KATHMANDU, Nepal — The death toll from the devastating 7.8-magnitude earthquake in Nepal surpassed 5,000 on Tuesday, as the government pushed back against criticism over a slow response.
Rescuers were still digging bodies out of the rubble in the capital Kathmandu, where centuries-old buildings were flattened by Saturday's quake and many people were sleeping outside for fear of further aftershocks.
Nepal's National Emergency Operation Center said the death toll had reached 5,057 and that nearly 11,000 people were injured in the quake. Officials have said it was impossible to tell how many bodies remained buried — meaning the death toll could continue to rise.
Amid criticism from some locals — many of whom have been using their bare hands to dig through rubble —Prime Minister Sushil Koirala said the government was doing everything in its capacity.
"The government is doing all it can for rescue and relief on a war footing," Koirala told Reuters. "It is a challenge and a very difficult hour for Nepal."
In the historic old city center of the capital, a crowd erupted in cheers on Tuesday as a dirt-covered man was pulled from the rubble and whisked away into an ambulance.
A Chinese rescue team also managed to pull a 21-year-old man out from the rubble after he had been trapped for 62 hours. Medics said his vital signs were good.
Ross Prince, a 62-year-old Canadian tourist, was at the scene digging with his hands. Prince was on vacation when the quake struck — but said his focus immediately shifted to helping out with relief efforts.
"All you can do is…turn around and help the others," he told NBC News. "It's awful. We have to do something...It just tears you apart."
The earthquake, which also triggered a massive avalanche on Mount Everest that killed at least 18 people, was the deadliest to hit Nepal since a 1934 temblor took the lives of more than 10,000 people.
Around 450,000 people have been internally displaced by the disaster, according to the National Emergency Operation Center.
Since the disaster the air in Nepal has been filled with smoke from funeral pyres and wails from families mourning the ever-mounting dead.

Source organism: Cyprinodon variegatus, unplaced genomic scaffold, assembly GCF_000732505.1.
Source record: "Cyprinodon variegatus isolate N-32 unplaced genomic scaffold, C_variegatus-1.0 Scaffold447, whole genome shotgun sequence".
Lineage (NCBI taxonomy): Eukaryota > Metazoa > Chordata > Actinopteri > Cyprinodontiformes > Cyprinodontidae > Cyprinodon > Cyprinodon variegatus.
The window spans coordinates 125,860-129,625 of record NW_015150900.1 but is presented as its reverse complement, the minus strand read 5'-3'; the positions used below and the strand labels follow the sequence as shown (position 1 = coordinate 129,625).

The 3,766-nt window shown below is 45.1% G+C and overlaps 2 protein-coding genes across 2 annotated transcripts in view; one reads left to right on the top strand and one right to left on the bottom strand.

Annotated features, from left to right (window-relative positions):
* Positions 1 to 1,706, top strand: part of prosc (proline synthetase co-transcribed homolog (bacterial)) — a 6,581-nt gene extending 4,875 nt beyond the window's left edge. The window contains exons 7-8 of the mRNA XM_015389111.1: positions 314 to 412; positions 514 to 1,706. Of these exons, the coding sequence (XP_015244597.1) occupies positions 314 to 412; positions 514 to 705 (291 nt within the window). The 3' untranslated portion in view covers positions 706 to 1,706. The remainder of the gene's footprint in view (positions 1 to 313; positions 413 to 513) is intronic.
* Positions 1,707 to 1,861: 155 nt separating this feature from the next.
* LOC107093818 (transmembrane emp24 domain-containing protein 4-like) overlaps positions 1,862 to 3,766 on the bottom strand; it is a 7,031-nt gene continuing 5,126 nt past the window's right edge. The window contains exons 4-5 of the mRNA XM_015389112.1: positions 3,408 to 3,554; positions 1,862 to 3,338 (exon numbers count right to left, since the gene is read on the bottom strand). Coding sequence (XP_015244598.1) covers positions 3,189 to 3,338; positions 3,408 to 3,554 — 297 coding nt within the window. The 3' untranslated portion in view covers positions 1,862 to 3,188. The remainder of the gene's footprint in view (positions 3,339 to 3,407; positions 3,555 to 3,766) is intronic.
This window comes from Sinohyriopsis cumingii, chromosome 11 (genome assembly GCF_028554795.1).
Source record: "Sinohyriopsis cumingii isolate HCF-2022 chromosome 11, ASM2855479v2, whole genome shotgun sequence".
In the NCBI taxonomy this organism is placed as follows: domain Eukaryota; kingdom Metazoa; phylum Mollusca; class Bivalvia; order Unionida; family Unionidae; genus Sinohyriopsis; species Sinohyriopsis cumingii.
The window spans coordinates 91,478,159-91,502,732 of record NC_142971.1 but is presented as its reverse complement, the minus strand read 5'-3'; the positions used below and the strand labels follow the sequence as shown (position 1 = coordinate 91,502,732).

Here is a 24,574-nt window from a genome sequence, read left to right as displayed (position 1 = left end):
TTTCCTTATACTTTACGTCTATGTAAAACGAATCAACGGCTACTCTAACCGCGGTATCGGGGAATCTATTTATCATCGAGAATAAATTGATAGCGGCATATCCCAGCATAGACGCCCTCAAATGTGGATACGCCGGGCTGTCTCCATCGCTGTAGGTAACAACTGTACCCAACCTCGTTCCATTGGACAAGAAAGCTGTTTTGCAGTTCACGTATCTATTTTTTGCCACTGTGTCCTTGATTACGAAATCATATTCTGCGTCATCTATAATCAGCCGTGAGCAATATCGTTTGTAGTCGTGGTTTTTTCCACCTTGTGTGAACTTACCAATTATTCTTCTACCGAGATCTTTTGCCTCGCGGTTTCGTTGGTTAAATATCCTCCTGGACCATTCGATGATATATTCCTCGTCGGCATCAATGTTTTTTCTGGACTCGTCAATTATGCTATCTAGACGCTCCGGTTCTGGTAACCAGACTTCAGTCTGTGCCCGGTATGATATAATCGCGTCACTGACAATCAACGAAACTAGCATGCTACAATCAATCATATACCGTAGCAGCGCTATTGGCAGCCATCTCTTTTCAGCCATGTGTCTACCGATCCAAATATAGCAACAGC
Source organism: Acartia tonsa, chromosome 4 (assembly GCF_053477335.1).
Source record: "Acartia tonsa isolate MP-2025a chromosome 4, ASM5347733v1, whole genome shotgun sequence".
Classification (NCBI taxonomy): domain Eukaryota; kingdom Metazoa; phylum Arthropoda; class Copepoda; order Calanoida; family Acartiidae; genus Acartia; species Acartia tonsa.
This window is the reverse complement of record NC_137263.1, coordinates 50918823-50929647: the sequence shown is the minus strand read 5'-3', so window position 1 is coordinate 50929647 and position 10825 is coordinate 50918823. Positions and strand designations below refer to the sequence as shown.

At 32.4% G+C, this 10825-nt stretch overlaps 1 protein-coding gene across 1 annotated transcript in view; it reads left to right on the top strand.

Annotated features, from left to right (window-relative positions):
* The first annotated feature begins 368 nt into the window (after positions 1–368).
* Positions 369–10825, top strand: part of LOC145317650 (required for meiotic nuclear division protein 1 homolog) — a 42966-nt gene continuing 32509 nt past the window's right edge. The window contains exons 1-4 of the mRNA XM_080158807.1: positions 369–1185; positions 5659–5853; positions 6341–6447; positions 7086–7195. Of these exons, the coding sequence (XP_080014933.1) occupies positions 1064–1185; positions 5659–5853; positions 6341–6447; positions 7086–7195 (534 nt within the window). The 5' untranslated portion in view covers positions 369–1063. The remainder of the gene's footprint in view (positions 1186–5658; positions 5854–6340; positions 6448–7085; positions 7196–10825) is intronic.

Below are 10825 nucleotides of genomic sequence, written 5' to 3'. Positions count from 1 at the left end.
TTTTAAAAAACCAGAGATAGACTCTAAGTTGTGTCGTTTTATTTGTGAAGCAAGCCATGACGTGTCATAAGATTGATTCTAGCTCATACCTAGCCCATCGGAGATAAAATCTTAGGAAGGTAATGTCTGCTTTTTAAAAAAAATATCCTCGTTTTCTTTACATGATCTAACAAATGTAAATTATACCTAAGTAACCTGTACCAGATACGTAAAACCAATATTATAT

Some 8 million people have been affected by the disaster — with 1.4 million in urgent need of food supplies, according to the United Nations.
Aftershocks and congestion on the tarmac at Kathmandu's airport initially slowed the arrival of critical aid as Nepal's supplies of food, water and medical equipment ran low.
With the threat of waterborne diseases looming, Oxfam's Nepal director Cecilia Keizer warned the population was in dire need of "immediate access" to safe water and sanitation facilities.
Among the international assistance sent to Nepal, a team of around 60 disaster zone experts from Virginia's Fairfax County Urban Search and Rescue touched down in Kathmandu on Tuesday.
While some grocery stores have reopened in the capital, banks and larger businesses remained closed, according to an operational update issued by the U.N. late Monday.
The U.N. said that with fuel running low, cars were lined up at gas stations; ATMs were still working but not being replenished; households that did have power were relying on generators, and cell network outages and overloads were also common.
Further complicating the relief effort, a heavy rainstorm broke out in Kathmandu on Tuesday and meteorologists were predicting more rain over the next 10 days.
Aid agencies said they still were struggling to reach more remote towns and villages in the country's mountainous, agricultural regions.
A team from the humanitarian charity Doctors Without Borders took a helicopter ride over 65 villages to the east, west and north of Kathmandu on Monday. They reported back that 45 — more than two thirds of these isolated communities — were damaged or completely destroyed.
The International Organization for Migration said on Twitter that aerial and satellite surveillance showed "whole towns" had been flattened.
In the mountainous Gorkha district, near the epicenter of the quake, helicopters crisscrossed the skies as rescuers ferried injured people and supplies to and from remote villages, The Associated Press reported.
Alexander Smith reported from London. NBC's Henry Austin, Reuters and The Associated Press contributed to this report.